LianBio lays off half of workforce as biotech begins to wind down

LianBio has become the latest biotech to throw in the towel, with the Chinese company announcing that a four-month strategic review has concluded there's no choice but to wind down.

The move will come as no surprise to observers, with the company’s CEO and chief financial officer both jumping ship in December 2023. That same month saw the biotech turn down the chance to be bought out by Concentra Biosciences, which LianBio’s board viewed as undervaluing the company.

Instead, the Shanghai-headquartered biotech announced this morning that it will begin the process of winding down operations “immediately,” at the same time looking to sell off its remaining assets. Both the end of operations and the asset sales are expected to be completed by the end of the year.

The dissolution of the company isn’t expected until closer to 2027, however.

LianBio has already been emptying its stable, selling the China rights to the blockbuster cardio drug mavacamten to Bristol Myers Squibb in October and handing over its rights to a radioenhancer called NBTXR3 to Johnson & Johnson in December.

The profits from any sales of the company’s leftover assets will be distributed among LianBio’s shareholders before the biotech is dissolved. “However, there is no guarantee that any shareholder’s original investment, or any material amount, will be recovered,” the company pointed out in the Feb. 13 release.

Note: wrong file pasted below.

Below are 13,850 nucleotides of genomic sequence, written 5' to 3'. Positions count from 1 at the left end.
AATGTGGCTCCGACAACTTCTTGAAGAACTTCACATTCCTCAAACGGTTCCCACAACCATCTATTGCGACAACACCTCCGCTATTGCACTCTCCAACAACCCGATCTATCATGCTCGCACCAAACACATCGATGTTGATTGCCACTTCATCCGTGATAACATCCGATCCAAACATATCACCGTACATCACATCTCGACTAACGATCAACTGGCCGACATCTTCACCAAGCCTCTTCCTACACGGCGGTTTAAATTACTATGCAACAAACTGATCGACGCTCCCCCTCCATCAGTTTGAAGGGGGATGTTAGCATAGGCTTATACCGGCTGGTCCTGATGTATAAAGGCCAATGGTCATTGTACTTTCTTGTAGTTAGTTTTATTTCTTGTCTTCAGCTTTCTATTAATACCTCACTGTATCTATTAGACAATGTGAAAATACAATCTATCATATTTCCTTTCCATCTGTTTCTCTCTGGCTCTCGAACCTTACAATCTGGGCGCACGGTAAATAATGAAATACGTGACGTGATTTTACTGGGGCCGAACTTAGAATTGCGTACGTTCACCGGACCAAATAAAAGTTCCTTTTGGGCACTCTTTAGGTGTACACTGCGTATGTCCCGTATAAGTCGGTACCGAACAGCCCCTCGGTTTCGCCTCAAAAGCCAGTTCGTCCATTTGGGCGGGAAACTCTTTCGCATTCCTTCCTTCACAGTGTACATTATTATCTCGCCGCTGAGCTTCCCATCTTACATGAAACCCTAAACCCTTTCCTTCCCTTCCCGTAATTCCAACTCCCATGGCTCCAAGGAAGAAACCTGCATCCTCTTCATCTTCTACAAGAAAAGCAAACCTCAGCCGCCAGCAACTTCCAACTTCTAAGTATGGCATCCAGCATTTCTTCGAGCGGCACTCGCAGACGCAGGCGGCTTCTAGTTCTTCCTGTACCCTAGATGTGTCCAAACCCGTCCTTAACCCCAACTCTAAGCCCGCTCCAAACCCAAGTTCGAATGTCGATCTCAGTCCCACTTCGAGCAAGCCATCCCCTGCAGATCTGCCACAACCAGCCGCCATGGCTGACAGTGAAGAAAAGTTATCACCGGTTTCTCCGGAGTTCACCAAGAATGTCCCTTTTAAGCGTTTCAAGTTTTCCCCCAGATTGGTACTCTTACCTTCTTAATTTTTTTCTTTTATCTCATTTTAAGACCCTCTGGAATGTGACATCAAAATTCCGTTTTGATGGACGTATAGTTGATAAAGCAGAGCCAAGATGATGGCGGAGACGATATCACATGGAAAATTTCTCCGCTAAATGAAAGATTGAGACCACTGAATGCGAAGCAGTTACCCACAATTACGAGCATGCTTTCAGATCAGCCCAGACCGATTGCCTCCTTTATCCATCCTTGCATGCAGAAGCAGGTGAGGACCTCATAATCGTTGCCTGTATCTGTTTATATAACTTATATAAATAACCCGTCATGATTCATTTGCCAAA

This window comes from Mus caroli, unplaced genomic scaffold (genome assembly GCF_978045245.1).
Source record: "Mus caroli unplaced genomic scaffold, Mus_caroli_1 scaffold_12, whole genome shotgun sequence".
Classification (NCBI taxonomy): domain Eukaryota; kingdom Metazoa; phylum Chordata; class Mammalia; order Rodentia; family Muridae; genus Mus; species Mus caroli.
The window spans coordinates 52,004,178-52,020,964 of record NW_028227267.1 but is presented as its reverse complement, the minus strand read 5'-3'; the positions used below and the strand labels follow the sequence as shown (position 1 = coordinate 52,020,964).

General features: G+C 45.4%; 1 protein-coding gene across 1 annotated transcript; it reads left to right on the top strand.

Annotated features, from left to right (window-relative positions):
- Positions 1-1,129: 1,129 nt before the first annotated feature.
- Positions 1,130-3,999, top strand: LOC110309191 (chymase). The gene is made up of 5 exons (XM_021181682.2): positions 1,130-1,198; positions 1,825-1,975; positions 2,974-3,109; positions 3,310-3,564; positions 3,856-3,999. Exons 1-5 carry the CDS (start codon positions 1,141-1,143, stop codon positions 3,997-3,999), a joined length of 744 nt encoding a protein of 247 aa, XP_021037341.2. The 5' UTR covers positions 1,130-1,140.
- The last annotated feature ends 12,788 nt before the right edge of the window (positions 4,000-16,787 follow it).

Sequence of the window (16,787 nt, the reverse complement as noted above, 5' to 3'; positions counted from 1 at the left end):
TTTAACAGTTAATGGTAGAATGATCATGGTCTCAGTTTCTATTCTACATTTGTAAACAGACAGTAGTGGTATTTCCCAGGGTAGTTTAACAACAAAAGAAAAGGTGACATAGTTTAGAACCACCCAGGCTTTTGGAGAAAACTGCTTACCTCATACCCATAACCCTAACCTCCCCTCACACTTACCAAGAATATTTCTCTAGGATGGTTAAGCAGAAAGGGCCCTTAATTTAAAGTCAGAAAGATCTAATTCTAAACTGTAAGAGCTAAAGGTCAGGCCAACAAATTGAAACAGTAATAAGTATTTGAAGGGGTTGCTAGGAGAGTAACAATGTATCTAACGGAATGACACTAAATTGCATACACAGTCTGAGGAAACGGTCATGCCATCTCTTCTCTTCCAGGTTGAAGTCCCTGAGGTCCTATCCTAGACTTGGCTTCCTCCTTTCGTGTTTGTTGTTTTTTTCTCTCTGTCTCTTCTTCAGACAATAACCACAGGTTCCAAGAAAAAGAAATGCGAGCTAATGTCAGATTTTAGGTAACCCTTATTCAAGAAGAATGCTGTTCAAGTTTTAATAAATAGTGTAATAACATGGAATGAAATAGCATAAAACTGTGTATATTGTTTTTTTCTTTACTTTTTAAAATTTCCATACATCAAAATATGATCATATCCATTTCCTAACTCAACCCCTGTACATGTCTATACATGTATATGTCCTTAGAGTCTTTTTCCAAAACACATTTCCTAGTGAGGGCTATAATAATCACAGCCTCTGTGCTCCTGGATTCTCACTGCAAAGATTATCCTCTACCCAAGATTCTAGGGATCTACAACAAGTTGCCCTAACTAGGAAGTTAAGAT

By the end of March, the biotech also expects to have laid off 50 full-time employees—half of its staff —with “additional workforce reductions” due to occur during the year.

“The company will maintain a core group of employees necessary to implement an orderly wind down of the company and support its efforts to maximize the value of the company’s remaining business and assets,” LianBio added.

The biotech expects to delist shares from the Nasdaq around March 18, not long after handing out $528 million as a special cash dividend to holders of the company’s American depository shares

LianBio ended September with $252.2 million in cash and equivalents. A month later, the company used the announcement of the sale of the mavacamten rights to BMS to reveal it had launched a “comprehensive strategic review” of the business but gave no other clues to the rationale behind the decision.

Earlier this month, small drug discovery biotech Vyant Bio revealed it was also taking steps to wind down operations, including reducing its workforce, pursuing strategic alternatives and saying goodbye to CEO John Roberts.